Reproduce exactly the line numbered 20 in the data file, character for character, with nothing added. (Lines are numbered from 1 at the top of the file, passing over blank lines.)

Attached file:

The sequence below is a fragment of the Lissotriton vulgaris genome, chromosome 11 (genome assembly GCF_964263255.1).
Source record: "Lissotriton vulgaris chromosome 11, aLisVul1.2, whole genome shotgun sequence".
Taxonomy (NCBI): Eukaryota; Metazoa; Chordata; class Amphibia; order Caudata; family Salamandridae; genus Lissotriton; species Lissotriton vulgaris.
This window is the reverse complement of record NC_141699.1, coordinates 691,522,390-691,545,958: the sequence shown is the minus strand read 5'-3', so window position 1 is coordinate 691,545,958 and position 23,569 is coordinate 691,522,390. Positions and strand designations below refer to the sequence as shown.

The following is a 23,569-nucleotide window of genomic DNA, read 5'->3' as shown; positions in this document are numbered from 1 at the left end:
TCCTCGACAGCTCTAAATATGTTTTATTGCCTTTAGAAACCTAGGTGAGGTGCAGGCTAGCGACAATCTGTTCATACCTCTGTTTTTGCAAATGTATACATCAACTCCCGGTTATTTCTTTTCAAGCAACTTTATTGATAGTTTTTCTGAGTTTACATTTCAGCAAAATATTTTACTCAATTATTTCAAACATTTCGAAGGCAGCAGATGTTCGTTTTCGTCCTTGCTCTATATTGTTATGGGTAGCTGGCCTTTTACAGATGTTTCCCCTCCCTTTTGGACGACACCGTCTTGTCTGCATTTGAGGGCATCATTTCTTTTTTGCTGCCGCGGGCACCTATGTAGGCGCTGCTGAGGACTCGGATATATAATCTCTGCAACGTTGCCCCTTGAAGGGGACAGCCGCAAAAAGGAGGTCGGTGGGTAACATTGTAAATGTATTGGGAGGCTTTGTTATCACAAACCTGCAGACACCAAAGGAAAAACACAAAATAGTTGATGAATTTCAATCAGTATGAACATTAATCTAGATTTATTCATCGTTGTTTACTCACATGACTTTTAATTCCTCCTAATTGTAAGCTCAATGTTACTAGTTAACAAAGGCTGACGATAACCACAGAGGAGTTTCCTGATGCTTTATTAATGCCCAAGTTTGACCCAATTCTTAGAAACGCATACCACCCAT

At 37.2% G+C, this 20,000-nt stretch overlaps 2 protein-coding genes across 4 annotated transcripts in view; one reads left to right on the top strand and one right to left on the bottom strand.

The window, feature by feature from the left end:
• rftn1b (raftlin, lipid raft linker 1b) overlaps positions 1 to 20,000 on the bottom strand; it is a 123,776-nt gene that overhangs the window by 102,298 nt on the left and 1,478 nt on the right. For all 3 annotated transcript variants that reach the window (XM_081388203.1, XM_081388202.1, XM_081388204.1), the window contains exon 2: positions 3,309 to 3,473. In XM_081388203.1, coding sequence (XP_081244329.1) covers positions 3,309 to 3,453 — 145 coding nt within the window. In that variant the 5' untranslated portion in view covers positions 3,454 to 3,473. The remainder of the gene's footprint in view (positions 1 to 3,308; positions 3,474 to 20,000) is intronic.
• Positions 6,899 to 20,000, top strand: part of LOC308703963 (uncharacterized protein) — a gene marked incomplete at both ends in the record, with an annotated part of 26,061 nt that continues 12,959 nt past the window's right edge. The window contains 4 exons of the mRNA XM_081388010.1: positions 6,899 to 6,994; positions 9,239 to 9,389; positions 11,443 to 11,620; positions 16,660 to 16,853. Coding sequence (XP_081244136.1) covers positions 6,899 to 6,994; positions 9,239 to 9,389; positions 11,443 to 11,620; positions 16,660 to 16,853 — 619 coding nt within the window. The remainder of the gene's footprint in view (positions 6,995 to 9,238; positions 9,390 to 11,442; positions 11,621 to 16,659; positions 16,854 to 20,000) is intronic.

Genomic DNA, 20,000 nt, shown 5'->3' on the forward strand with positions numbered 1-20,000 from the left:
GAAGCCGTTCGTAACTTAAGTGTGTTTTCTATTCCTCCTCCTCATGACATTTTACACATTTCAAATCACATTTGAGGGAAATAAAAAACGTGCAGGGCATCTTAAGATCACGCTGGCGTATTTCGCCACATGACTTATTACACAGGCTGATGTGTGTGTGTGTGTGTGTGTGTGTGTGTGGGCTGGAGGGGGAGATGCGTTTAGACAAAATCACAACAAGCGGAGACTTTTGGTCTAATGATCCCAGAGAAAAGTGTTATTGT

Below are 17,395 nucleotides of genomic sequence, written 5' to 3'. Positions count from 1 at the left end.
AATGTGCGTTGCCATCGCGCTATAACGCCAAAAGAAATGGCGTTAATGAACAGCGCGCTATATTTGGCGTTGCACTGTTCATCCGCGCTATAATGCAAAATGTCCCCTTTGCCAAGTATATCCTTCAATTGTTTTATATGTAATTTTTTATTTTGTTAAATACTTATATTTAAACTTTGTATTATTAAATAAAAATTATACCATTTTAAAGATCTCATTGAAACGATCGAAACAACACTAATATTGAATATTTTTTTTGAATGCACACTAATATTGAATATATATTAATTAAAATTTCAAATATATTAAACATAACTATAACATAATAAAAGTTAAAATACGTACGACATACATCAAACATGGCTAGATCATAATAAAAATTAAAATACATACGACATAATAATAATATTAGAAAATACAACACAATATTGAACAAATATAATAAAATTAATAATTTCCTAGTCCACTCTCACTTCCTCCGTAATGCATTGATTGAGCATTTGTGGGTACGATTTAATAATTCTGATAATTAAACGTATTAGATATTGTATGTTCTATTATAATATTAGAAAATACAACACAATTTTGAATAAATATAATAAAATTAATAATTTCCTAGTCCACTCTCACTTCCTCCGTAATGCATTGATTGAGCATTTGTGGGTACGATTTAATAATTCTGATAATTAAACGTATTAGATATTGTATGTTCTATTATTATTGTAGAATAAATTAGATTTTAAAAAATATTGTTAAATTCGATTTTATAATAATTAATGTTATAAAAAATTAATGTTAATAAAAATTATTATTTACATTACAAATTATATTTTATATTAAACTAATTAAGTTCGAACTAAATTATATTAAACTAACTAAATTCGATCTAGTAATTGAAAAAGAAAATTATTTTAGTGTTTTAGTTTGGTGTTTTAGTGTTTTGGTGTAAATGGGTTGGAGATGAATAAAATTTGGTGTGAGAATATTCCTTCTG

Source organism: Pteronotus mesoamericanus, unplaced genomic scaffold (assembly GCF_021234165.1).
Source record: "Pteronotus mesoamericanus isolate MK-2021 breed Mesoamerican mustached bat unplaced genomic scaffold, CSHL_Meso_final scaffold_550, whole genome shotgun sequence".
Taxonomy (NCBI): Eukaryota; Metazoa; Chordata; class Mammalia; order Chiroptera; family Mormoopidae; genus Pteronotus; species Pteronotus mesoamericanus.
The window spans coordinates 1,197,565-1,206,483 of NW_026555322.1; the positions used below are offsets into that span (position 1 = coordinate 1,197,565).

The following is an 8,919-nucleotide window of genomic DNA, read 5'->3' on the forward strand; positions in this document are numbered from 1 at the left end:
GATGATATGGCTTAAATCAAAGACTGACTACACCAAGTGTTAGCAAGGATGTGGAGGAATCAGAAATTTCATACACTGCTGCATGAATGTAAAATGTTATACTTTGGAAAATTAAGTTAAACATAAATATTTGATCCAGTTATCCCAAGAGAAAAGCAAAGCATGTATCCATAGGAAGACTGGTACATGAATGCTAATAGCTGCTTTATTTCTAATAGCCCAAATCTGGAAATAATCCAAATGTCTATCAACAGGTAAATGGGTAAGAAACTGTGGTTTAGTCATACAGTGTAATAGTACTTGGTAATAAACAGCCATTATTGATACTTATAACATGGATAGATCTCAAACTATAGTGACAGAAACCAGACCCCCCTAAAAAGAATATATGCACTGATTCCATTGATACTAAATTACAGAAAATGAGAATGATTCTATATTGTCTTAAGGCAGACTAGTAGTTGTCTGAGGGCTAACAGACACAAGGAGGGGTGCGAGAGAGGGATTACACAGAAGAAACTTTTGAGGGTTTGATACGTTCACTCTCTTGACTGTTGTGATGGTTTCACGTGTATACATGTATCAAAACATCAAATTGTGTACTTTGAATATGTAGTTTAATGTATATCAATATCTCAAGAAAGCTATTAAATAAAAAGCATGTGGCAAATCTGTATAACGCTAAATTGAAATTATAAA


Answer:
GATGATATGGCTTAAATCAAAGACTGACTACACCAAGTGTTAGCAAGGATGTGGAGGAATCAGAAATTTCATACACTGCTGCATGAATGTAAAATGTTATACTTTGGAAAATTAAGTTAAACATAAATATTTGATCCAGTTATCCCAAGAGAAAAGCAAAGCATGTATCCATAGGAAGACTGGTACATGAATGCTAATAGCTGCTTTATTTCTAATAGCCCAAATCTGGAAATAATCCAAATGTCTATCAACAGGTAAATGGGTAAGAAACTGTGGTTTAGTCATACAGTGTAATAGTACTTGGTAATAAACAGCCATTATTGATACTTATAACATGGATAGATCTCAAACTATAGTGACAGAAACCAGACCCCCCTAAAAAGAATATATGCACTGATTCCATTGATACTAAATTACAGAAAATGAGAATGATTCTATATTGTCTTAAGGCAGACTAGTAGTTGTCTGAGGGCTAACAGACACAAGGAGGGGTGCGAGAGAGGGATTACACAGAAGAAACTTTTGAGGGTTTGATACGTTCACTCTCTTGACTGTTGTGATGGTTTCACGTGTATACATGTATCAAAACATCAAATTGTGTACTTTGAATATGTAGTTTAATGTATATCAATATCTCAAGAAAGCTATTAAATAAAAAGCATGTGGCAAATCTGTATAACGCTAAATTGAAATTATAAA